Somedays more than others I feel an extreme amount of pressure. There is so much pressure raising kids in general and even more so when your child has special needs. In regards to Olivia (my perfectly typical daughter) we ensure that she is enriched socially, cognitively, physically and emotionally.
With Oscar (my perfect neuro- atypical son), the pressure is different. Even though my goals with him are essentially the same as with Olivia (to ensure he is enriched socially, cognitively, physically and emotionally) the pressure can sometimes be too much.
When I look into the future, I expect that Olivia will excel academically and will eventually graduate high school, go to university, get a good job, move out on her own, support herself and maybe start a family of her own. When it comes to my expectations for Oscar… I don’t know what is appropriate.
My son’s diagnosis causes a spectrum of delays/disabilities ranging from mild-severe across all areas of development. I hope that he will graduate high school. But a typical high school? I don’t know. Regardless, I expect that he will need accommodations to accomplish this. Will he be appropriate for post-secondary education?… I don’t know. Will he be able to move out on his own and take care of himself and support himself?… I don’t know.
This is the pressure that my husband and I feel and I think is a common pressure amongst parents raising a child with special needs. We are dedicated to his therapies to provide him with the best opportunity to be his best version of himself. Unfortunately, we are no longer naive to the fact that he may always be limited by his diagnosis.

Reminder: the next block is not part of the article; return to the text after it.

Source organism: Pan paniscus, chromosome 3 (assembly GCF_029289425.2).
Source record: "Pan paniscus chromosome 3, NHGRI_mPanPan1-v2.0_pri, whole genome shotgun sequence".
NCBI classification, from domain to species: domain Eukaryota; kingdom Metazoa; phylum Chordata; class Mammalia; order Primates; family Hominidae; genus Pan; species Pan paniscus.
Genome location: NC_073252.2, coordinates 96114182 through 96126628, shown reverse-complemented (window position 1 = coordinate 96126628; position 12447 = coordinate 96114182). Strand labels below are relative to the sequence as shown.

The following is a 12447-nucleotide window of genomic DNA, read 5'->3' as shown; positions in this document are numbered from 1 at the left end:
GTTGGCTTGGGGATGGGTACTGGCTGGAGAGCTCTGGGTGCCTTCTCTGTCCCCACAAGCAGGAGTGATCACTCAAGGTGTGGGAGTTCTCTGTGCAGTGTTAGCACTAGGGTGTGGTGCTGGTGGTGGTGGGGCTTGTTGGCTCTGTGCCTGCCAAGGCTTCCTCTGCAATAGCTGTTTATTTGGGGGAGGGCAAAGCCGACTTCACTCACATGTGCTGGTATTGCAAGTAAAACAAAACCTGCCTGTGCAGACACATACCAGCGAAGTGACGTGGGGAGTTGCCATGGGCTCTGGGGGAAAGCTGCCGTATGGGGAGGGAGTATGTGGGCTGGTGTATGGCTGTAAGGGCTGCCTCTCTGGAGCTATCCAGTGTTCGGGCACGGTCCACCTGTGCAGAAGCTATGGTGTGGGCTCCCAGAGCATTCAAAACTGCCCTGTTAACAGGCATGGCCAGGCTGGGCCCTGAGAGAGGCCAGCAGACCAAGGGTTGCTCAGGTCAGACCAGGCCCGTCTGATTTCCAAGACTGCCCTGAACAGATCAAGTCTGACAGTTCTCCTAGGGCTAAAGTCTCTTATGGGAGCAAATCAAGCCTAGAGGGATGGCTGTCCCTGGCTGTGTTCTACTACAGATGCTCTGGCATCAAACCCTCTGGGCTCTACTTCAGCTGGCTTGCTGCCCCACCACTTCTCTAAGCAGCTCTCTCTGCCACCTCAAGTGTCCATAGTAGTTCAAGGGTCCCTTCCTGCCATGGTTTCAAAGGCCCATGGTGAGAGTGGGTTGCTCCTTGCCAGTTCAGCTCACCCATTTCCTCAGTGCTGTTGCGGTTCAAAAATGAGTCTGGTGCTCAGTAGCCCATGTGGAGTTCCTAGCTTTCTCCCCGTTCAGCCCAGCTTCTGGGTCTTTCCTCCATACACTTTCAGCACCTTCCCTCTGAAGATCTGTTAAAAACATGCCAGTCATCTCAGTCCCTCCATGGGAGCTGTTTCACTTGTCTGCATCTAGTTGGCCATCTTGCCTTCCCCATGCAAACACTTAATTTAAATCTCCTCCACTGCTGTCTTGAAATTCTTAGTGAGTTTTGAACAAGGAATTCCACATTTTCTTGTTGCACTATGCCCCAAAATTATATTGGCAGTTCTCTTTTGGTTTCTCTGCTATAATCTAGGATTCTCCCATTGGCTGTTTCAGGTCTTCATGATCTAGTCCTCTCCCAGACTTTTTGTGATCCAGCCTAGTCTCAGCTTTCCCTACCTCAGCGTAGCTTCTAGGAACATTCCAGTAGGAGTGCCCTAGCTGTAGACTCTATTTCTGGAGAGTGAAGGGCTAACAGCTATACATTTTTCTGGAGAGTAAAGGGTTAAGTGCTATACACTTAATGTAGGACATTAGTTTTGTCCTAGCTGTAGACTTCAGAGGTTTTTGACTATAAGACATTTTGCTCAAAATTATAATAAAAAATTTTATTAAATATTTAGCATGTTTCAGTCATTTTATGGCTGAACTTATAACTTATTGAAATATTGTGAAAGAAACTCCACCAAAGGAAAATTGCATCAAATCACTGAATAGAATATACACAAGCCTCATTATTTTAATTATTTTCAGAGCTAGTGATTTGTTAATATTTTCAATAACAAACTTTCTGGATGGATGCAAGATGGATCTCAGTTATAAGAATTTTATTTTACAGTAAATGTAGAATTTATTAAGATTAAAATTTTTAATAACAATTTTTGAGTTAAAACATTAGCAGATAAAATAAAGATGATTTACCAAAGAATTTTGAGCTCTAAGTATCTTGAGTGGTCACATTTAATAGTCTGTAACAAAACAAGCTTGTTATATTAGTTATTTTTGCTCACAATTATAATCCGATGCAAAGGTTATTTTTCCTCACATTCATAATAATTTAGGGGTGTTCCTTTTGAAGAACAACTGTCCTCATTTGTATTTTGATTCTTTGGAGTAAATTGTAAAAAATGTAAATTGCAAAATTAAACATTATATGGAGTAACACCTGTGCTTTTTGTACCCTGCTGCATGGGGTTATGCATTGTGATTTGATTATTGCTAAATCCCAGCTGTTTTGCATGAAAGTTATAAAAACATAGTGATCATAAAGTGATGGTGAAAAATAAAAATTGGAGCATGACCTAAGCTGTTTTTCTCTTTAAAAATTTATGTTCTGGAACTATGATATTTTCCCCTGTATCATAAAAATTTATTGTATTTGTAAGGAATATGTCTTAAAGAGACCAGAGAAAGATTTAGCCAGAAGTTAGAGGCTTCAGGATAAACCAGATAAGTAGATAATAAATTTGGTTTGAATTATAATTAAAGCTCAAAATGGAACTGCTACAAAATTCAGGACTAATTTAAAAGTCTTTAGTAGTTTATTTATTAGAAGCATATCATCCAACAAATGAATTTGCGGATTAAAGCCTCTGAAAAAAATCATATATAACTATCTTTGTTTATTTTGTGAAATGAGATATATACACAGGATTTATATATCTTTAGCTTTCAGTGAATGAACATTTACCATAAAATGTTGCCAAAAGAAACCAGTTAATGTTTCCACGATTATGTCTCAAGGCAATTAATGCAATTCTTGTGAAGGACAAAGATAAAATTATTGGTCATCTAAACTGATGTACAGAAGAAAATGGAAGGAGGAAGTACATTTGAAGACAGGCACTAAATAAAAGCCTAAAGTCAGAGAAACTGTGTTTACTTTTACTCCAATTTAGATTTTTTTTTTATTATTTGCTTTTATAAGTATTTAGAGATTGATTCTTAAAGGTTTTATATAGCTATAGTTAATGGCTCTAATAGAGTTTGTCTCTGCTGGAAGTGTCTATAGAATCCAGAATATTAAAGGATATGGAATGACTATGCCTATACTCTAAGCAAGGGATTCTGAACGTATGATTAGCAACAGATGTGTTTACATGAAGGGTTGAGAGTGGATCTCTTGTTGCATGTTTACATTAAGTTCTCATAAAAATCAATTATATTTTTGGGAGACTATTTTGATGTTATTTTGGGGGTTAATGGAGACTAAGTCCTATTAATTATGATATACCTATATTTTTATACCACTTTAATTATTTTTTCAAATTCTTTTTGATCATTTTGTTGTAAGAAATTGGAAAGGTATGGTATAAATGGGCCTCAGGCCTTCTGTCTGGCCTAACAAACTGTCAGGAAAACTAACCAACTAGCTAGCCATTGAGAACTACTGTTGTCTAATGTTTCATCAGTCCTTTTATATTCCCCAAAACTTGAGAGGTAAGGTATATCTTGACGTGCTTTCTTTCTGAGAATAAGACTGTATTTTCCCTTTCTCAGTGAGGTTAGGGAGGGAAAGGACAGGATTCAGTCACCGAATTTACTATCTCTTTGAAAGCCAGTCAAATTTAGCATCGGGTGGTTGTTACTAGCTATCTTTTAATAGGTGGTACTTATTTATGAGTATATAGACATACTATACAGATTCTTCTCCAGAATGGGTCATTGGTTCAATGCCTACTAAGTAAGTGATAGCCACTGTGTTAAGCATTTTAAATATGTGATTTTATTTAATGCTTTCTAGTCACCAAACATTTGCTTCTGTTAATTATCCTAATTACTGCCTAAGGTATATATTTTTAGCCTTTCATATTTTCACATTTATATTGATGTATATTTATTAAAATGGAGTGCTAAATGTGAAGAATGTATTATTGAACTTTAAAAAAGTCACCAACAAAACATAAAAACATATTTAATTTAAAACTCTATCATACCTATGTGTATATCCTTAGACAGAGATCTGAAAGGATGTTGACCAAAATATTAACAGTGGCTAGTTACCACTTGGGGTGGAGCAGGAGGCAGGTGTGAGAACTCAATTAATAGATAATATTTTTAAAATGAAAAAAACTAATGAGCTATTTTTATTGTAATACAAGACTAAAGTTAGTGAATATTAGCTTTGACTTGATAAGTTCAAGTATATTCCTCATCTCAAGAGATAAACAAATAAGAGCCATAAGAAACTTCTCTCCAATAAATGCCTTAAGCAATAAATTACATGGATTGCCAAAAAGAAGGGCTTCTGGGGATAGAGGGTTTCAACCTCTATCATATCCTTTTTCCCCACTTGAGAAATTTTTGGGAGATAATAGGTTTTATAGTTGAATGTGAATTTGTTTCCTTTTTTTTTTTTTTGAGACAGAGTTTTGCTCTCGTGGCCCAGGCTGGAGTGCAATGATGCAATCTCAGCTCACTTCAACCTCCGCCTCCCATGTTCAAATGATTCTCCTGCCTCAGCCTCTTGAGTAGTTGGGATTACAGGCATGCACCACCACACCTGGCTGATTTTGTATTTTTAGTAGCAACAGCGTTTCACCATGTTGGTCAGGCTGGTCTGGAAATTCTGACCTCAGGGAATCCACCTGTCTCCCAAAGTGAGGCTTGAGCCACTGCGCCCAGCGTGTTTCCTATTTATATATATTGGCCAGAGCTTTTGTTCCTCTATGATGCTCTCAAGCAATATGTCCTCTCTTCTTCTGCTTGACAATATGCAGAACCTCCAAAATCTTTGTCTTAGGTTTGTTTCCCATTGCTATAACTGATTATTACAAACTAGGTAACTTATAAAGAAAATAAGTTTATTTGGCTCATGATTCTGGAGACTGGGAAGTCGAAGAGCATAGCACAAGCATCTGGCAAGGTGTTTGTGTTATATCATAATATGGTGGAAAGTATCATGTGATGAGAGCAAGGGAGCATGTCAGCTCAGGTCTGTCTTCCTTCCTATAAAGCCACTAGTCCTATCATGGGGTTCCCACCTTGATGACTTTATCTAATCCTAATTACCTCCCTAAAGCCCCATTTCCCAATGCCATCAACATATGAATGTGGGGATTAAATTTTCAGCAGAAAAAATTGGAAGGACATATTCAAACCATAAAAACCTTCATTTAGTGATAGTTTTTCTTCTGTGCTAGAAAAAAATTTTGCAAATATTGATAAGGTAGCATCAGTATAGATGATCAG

My husband and I are in are late 30s and are financially planning for our retirement. The other big pressure is that we are also financially planning for Oscar’s future too. I do not want Olivia to be financially burdened by her brother. If he is unable to take care of himself and when we are no longer around to help him, I would at least love for him to be financially independent (and hopefully Olivia will help him manage his finances).
I know what I can expect for Olivia’s future, I don’t have that same luxury for Oscar’s. So, we are planning for the worst, but hoping for the best. We are dedicated to his therapies (no, he can’t miss a day) and we are dedicated to creating an investment profile for him.
It is an extreme amount to pressure to feel that every moment of everyday could impact your child’s future (in my case, both of my children’s futures). But this is how I feel. And somedays, the pressure of it all can be too much and I break.
But I can’t break too long because then we have to get back to work.